viii. Retaliation Claims in Count II
Defendants argue that plaintiff cannot prevail on his First Amendment retaliation claim in Count II, since he has not alleged that he engaged in any protected activity, suffered any retaliatory action, or that there was a causal link between the retaliation and the protected activity. "'A public employee has a constitutional right to speak on matters of public concern without fear of retaliation.'" Brennan v. Norton, 350 F.3d 399, 412 (3d Cir. 2003) (quoting Baldassare v. New Jersey, 250 F.3d 188, 194 (3d Cir. 2001)). Courts limit this right to speech by public employees, however; they employ a three-part test to determine whether such speech enjoys First Amendment protection against retaliation. First, they determine whether the speech is "protected." Id. "Purely personal" speech does not qualify for such protection. Id. Instead, "the speech in question 'must involve a matter of public concern.'" Id. (quoting Connick v. Meyers, 461 U.S. 138, 147 (1983)). Second, if the speech in question involves a matter of public concern, "the plaintiff must then 'demonstrate his[/her] interest in the speech outweighs the state's countervailing interest as an employer in promoting the efficiency of the public services it provides through its employees.'" Id at 413 (quoting Baldassare, 250 F.3d at 195). Third, a plaintiff who meets the first two elements of this test "'must then show that the protected activity was a substantial or motivating factor in the alleged retaliatory action.'" Id. at 414 (quoting Baldassare, 250 F.3d at 195). An employer can rebut this element by demonstrating that the employment decision would have been the same even without the protected speech. Id.
The court will deny the motion. In his complaint, plaintiff alleges that he "continually" spoke in public forums regarding misuse of public funds and public corruption, and that the Borough's decisions to deny him employment and block his access to train were motivated by a desire to punish him for this speech. (See Complt. at ¶¶ 87-90). The speech in which the plaintiff allegedly engaged involved matters of public concern, addressed a matter of sufficient importance to outweigh any public interest promoted by silence as a means of promoting efficiency of public service, and served as a motivating factor in the decision to deny plaintiff employment. As such, plaintiff has stated a retaliation claim and the court will deny the motion on this point.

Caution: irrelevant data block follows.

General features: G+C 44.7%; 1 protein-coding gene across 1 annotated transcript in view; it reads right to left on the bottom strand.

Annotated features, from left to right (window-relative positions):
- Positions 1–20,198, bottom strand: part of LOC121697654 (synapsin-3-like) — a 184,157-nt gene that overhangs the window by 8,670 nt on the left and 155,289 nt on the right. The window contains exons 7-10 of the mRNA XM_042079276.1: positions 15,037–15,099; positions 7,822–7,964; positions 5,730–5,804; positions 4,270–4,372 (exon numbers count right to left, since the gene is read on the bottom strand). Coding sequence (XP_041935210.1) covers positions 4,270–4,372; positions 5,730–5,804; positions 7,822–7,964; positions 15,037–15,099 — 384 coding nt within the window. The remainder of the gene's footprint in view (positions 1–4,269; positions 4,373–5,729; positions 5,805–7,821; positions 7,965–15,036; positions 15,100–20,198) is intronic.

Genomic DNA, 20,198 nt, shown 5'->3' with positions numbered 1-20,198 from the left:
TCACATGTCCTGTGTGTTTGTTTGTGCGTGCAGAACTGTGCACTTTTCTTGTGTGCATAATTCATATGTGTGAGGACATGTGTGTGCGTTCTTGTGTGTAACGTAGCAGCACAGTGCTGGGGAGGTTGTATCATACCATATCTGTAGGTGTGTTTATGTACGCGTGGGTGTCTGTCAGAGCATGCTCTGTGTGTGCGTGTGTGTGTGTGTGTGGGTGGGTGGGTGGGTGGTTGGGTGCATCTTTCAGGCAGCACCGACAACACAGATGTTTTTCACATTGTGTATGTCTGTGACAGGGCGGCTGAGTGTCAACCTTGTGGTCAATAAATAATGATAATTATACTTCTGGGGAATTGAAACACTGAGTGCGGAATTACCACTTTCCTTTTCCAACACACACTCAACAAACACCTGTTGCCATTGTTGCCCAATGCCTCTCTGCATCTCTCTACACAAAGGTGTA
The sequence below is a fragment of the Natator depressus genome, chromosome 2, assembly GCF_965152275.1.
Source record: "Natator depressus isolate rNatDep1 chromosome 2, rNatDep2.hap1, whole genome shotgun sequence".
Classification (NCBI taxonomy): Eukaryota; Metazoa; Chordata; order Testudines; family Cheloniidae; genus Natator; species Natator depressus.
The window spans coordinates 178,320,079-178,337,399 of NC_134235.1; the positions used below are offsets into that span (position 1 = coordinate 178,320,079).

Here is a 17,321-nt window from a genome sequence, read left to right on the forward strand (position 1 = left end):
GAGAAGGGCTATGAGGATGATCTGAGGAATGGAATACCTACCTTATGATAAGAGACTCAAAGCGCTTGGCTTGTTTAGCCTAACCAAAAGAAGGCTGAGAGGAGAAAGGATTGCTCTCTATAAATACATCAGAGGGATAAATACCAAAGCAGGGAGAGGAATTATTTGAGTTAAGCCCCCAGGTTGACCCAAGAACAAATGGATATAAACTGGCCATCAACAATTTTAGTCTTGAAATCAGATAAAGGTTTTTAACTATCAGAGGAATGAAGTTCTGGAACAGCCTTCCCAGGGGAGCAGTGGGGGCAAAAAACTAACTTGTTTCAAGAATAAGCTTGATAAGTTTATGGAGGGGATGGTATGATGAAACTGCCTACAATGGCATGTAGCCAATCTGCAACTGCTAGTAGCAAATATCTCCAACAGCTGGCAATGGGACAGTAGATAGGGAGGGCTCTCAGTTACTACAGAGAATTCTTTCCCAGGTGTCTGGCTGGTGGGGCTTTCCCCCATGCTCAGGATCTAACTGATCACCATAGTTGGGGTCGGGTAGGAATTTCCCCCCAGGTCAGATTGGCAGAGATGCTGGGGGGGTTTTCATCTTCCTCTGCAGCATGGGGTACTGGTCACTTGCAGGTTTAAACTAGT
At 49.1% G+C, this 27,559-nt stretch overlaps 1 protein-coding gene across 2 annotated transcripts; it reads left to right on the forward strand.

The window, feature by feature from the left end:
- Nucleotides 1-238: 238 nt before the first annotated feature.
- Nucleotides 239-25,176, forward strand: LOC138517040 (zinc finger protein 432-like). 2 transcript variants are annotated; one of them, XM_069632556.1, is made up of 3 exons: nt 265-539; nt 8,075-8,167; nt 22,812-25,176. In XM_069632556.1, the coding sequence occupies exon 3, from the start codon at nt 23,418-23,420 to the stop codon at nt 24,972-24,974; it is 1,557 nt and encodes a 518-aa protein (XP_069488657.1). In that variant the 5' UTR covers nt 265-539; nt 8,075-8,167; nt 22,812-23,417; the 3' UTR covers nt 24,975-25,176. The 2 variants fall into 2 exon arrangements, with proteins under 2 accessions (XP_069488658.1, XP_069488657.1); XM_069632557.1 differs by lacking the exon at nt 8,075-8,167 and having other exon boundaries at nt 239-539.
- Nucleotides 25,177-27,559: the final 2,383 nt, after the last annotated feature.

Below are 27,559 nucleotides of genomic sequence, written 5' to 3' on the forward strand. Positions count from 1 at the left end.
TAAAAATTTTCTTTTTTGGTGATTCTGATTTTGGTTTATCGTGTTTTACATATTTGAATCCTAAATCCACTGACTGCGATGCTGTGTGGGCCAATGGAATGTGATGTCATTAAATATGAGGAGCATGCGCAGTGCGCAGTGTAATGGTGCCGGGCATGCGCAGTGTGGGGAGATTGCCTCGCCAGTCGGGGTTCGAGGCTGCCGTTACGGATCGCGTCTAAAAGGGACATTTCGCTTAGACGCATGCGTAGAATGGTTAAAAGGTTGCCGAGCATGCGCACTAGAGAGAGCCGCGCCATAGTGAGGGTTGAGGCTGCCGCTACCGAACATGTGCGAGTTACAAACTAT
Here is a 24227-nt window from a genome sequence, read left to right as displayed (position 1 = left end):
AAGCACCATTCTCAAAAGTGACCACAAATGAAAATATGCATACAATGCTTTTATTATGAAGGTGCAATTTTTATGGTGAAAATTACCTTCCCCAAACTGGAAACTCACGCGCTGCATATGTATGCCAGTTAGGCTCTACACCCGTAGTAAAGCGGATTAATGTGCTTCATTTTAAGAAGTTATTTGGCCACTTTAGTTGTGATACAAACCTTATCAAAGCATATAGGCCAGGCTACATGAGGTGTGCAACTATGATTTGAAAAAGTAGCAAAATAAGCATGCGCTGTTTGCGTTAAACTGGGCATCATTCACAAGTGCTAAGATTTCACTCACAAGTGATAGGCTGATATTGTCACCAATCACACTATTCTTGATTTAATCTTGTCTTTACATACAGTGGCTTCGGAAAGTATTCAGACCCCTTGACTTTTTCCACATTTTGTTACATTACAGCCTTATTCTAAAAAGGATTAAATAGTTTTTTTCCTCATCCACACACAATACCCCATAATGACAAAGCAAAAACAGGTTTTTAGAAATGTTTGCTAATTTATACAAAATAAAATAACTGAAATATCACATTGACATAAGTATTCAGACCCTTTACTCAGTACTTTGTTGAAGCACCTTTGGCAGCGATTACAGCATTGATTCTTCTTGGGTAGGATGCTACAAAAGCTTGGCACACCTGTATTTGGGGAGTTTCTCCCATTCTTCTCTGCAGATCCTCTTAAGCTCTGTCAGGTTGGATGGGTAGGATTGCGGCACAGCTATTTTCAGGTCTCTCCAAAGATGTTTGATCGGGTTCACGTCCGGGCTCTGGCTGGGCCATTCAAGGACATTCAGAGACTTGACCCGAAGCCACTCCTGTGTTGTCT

ix. National Origin/Ancestry Claims in Count VI
Defendants contend that plaintiff cannot prevail on his claims that he was the victim of discrimination based on his Russian ancestry. They insist that plaintiff's claims are based on the fact that he was not promoted to sergeant in 1997. No sergeant's position was open in 1997, and thus plaintiff is "collaterally estopped" from making such a claim. Since plaintiff did not make any claim before the WCJ that he had been denied union membership because of his ancestry, defendants also argue that he cannot now make that argument in this setting. Moreover, being denied membership in the bargaining unit is not a tangible employment action for which the court could provide relief. Plaintiff has also not pled that his working conditions were altered because of his ethnicity, nor has alleged the elements of a nation origin/ancestry discrimination claim under federal law.
"Title VII prohibits employment discrimination based on national origin or religion." Storey v. Burns Int'l Sec. Servs., 390 F.3d 760, 762 (3d Cir. 2004) (citing 42 U.S.C. § 2000e-2(a)(1)). At this initial stage of the proceedings, "the plaintiff need only set forth 'a short and plain statement of the claim showing that the pleader is entitled to relief.'" Id. (quoting Fed. R. Civ. P. 8(a)(2)). Still, "only a person 'claiming to be aggrieved' may bring an action under Title VII." Id. (quoting 42 U.S.C. § 2000e-5). Defendants' argument here is that plaintiff has not claimed any adverse employment action connected to his ancestry that would entitle him to relief. Under Title VII, "'an adverse employment action'" is "an action by an employer that is 'serious and tangible enough to alter an employee's compensation, terms, conditions, or privileges of employment.'" Storey, 390 F.3d at 764 (quoting Cardenas v. Massey, 269 F.3d 251, 263 (3d Cir. 2001)). "The Supreme Court has defined a tangible, adverse employment action as a 'significant change in employment status, such as hiring, firing, failing to promote, reassignment, or a decision causing a significant change in benefits.'" Weston v. Pennsylvania, 251 F.3d 420, 430-31 (3d. Cir. 2001) (quoting Burlington Indus. Inc. v. Ellerth, 524 U.S. 742, 749 (1998)).